Today in History:

81 Series I Volume VI- Serial 6 - Fort Pulaski - New Orleans


about 125 bushels of corn; Mr. W. G. Baynard's, small quantity of cotton and hay.

The upper portion of the island is completely deserted, and this expedition has, I think, driven off the island nearly all the able-bodied negroes, according to the information gathered. I think the negroes are congregated in large numbers on Botany Bay, in the vicinity of the fort. They have destroyed the bridges connecting Botany Bay and Eddingsville with the main island. Should it be desirable, I recommend that a force of 300 men be sent to Botany Bay, provided with the means of repairing the bridge which separates it from Edisto, and under instructions to make a surprise at night, when the gunboats cannot use their artillery. By this means I think nearly the entire force of negroes, numbering, according to accounts, some thousand, may be captured. From the confessions of some of the negroes taken, I think several of the party were concerned in the attack made on our pickets on Saturday last.

By permission of the general commanding I have this morning dispatched a foraging party to obtain provisions from Mr. William Whaley's place.

The stock taken in the expedition is now in the hands of my quartermaster, subject to the order of the general commanding.

In conclusion, I beg leave to mention particularly the energy, activity, and efficiency of Major Palmer, to whose exertions I think the success of the expedition greatly due.

I also mention with pleasure the patient and cheerful endurance of all my men, who, amid cold, rain, and a lack of provisions, were ready and prompt in every call made upon them.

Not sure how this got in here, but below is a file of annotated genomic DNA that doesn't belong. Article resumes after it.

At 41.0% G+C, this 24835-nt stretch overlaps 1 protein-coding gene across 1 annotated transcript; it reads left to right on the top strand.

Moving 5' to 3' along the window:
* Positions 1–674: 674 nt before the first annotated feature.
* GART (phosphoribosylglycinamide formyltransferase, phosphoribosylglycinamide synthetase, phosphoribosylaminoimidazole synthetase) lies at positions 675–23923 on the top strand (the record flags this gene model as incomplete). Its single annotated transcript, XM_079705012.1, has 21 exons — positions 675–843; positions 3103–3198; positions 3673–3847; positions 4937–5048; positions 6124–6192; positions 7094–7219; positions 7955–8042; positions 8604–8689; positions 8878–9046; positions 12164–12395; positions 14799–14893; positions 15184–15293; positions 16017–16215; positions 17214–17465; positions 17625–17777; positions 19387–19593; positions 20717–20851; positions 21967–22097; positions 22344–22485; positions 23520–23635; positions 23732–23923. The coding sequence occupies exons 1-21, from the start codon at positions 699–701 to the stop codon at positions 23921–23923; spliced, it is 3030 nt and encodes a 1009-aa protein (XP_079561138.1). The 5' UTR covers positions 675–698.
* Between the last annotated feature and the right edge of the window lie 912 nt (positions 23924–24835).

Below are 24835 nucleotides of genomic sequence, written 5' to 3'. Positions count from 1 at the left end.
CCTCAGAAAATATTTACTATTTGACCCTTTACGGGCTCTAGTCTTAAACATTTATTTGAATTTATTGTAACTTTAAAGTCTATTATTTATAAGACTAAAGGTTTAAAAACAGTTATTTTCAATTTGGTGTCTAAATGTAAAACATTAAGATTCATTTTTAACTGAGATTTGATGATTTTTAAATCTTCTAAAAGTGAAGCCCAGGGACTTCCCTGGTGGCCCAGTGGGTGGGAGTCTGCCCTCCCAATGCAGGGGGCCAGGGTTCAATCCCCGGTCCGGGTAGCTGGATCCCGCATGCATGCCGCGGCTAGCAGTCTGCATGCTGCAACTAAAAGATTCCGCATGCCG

Very respectfully,


Colonel Holcombe Legion.

Captain W. H. ROGERS,

Acting Assistant Adjutant-General.

No. 3. Instructions from General Evans to Colonel Stevens.

Adams Run, January 21, 1862.

COLONEL: I received a report last night that the negroes on Edisto Island attacked at 12 m. yesterday our pickets at the summer house. I wish to capture the party and check this insurrection. The negroes have evidently been armed by the enemy, who are no doubt lurking in the rear. I send you an order to go to-morrow with 100 infantry and a company of cavalry to attack the party. Captain Miller has been instructed to furnish every assistance, and will probably have the flats in position for you. You had better send your regimental quartermaster to fix the bridge over the cut. Should you not be able to cross the cavalry, you can dismount a portion and leave the balance as a guard. Send word to your pickets at Bennett's Point to keep a sharp lookout and to send word to Captain Perrin. The battery at Pineberry will I wish you to take four days' rations, and to advance with caution as far on the island as possible, making a thorough reconnaissance, and find out